Hero: Another good week for heroes with the announcement of the Australian of the Year and a whole host of gongs recognising service in all its various forms. One name stood out for me among the many worthy recipients: Peter Andrews. Andrews is a Hunter Valley farmer whose development of a system called Natural Sequence Farming has the capacity to revolutionise land management in this country. He advocates returning farms to their ‘natural systems’ and working with seasonal rainfall to ‘farm water’. Andrews has written two books: Back from the Brink and Beyond the Brink, in which he sets out not just his vision for sustainable farming in Australia but practical steps on how it can be achieved. We need to take more notice of this man – the future of food production in this country may depend on it. Congratulations on the OAM, Peter Andrews – well-deserved recognition.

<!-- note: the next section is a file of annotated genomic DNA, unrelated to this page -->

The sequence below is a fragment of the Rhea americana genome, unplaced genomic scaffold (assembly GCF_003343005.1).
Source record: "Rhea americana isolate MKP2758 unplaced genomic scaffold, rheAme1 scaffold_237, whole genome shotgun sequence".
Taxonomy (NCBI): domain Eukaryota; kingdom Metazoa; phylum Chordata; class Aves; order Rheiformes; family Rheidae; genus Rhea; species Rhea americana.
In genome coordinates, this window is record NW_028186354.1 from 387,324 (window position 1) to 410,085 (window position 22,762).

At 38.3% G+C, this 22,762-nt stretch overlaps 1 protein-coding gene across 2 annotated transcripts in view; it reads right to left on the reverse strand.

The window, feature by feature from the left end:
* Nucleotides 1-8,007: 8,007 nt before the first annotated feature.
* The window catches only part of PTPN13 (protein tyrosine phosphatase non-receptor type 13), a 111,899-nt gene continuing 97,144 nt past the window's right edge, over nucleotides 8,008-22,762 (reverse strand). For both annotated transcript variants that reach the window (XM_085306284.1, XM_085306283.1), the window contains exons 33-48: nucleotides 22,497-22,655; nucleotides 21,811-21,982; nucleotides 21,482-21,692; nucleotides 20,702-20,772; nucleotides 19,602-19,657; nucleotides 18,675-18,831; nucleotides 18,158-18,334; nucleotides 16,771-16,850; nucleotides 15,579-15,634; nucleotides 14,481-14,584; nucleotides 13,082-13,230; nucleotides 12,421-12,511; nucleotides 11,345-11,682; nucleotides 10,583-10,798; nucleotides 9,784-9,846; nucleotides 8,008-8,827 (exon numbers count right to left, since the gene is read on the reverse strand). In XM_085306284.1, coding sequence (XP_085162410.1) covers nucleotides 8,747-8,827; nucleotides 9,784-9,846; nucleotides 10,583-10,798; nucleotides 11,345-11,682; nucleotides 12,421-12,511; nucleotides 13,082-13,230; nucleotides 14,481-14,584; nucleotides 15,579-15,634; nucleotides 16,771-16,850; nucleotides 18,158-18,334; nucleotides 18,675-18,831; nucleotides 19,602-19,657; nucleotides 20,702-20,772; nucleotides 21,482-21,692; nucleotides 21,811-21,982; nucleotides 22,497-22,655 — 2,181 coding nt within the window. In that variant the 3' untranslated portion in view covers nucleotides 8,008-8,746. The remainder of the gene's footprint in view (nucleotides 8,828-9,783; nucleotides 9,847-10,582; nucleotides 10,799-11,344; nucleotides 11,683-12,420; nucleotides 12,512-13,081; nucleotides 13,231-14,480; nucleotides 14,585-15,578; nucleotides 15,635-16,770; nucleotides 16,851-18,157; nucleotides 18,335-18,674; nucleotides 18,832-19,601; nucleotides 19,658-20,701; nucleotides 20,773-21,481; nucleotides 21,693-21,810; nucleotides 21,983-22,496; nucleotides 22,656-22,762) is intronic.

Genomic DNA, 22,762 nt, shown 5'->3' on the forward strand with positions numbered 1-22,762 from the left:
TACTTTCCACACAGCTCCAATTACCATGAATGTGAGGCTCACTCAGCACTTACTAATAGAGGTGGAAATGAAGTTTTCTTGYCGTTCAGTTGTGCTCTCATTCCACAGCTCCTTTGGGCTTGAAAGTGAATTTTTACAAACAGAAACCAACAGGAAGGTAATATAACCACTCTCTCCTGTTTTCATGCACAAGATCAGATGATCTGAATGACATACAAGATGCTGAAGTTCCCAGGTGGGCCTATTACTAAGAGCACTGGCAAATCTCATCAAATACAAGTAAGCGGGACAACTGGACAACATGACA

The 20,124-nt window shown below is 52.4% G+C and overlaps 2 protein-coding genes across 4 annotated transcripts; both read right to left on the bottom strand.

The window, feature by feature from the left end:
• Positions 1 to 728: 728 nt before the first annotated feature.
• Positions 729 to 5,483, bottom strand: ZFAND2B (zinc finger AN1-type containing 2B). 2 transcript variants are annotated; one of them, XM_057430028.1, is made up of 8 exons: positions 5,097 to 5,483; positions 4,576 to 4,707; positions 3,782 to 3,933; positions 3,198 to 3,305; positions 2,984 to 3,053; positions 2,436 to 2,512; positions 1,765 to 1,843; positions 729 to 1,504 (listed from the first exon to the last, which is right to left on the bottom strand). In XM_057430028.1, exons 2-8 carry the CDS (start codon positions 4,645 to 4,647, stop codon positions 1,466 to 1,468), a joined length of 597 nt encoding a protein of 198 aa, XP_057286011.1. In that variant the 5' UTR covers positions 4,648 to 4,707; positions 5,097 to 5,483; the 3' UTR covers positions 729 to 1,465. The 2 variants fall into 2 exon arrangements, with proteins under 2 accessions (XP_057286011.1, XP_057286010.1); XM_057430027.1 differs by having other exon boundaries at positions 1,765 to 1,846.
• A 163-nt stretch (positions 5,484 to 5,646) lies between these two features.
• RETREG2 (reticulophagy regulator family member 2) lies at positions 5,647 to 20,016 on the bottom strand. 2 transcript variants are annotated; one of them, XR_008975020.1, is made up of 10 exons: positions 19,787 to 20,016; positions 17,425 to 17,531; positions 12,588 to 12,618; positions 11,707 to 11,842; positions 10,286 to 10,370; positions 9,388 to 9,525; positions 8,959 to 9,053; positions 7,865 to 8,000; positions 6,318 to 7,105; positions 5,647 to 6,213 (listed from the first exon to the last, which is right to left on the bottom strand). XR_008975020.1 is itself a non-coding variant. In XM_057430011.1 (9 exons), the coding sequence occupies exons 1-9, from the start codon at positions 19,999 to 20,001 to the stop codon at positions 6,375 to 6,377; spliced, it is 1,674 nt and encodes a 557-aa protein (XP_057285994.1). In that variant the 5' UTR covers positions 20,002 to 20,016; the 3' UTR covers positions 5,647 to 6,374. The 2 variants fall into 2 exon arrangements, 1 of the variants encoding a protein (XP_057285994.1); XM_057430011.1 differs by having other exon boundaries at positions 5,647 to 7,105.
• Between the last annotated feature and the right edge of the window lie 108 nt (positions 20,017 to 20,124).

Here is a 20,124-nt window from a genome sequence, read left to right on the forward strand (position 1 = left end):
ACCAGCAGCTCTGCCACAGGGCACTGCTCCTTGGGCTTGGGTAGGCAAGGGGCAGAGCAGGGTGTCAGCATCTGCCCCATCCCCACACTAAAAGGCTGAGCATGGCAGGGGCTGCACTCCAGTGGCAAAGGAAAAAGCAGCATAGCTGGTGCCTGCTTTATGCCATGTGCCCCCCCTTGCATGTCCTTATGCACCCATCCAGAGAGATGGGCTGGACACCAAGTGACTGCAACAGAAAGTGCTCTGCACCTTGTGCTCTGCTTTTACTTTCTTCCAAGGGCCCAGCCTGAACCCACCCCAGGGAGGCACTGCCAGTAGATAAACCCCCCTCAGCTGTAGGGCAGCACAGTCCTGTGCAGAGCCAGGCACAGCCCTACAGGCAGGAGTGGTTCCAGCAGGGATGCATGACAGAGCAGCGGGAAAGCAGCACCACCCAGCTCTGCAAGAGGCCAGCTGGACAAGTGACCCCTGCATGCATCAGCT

Villain: Another week, another dictator. Last week I nominated former Haitian dictator, ‘Baby Doc’ Duvalier as my villain of the week and as I write this, Egypt is teetering on the brink of full scale revolution. Hosni Mubarak has held power in Egypt since the assassination of Anwar Sadat, 30 years ago. His regime has denied the Egyptian people basic freedoms while poverty and oppression are rife, providing the conditions for revolutionary foment. Until recently, however, political uprisings were fairly uncommon in the Arab world. This week, emboldened by the uprising in Tunisia which saw President Ben Ali flee, Egyptians have taken to the streets. With violent clashes occurring between protesters and police, the Mubarak government responded by shutting down the internet in an attempt to stop protesters broadcasting news and sending photos and reports to the world. Regardless of what happens from here, the oppression of the people under the Mubarak regime has virtually guaranteed an uprising. As John F.Kennedy once said: “Those who make peaceful revolution impossible, make violent revolution inevitable.”